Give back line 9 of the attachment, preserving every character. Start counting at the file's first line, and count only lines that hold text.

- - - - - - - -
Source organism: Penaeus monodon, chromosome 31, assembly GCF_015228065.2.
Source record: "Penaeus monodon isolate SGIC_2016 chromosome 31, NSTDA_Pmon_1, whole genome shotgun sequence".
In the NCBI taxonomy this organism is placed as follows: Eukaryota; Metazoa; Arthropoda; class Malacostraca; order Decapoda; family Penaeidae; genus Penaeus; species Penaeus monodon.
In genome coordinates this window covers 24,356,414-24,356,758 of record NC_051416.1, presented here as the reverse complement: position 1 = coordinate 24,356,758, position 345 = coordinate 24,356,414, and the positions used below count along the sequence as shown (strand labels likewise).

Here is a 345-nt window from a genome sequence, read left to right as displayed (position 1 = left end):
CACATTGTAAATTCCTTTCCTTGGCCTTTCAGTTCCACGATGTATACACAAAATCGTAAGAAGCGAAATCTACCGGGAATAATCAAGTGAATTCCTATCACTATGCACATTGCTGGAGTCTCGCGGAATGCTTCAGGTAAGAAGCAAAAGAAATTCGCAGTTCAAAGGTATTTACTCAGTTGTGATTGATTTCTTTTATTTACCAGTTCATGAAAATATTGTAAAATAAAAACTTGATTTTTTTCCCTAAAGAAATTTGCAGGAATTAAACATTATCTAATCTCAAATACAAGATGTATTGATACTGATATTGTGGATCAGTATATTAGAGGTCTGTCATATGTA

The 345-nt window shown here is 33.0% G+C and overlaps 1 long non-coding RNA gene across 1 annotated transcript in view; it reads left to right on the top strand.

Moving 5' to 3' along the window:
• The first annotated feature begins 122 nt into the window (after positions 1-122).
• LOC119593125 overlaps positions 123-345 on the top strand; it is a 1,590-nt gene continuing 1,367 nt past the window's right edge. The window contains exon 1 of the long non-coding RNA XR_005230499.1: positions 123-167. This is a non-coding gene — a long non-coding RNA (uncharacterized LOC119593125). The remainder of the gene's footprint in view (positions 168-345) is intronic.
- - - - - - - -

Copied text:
• The first annotated feature begins 122 nt into the window (after positions 1-122).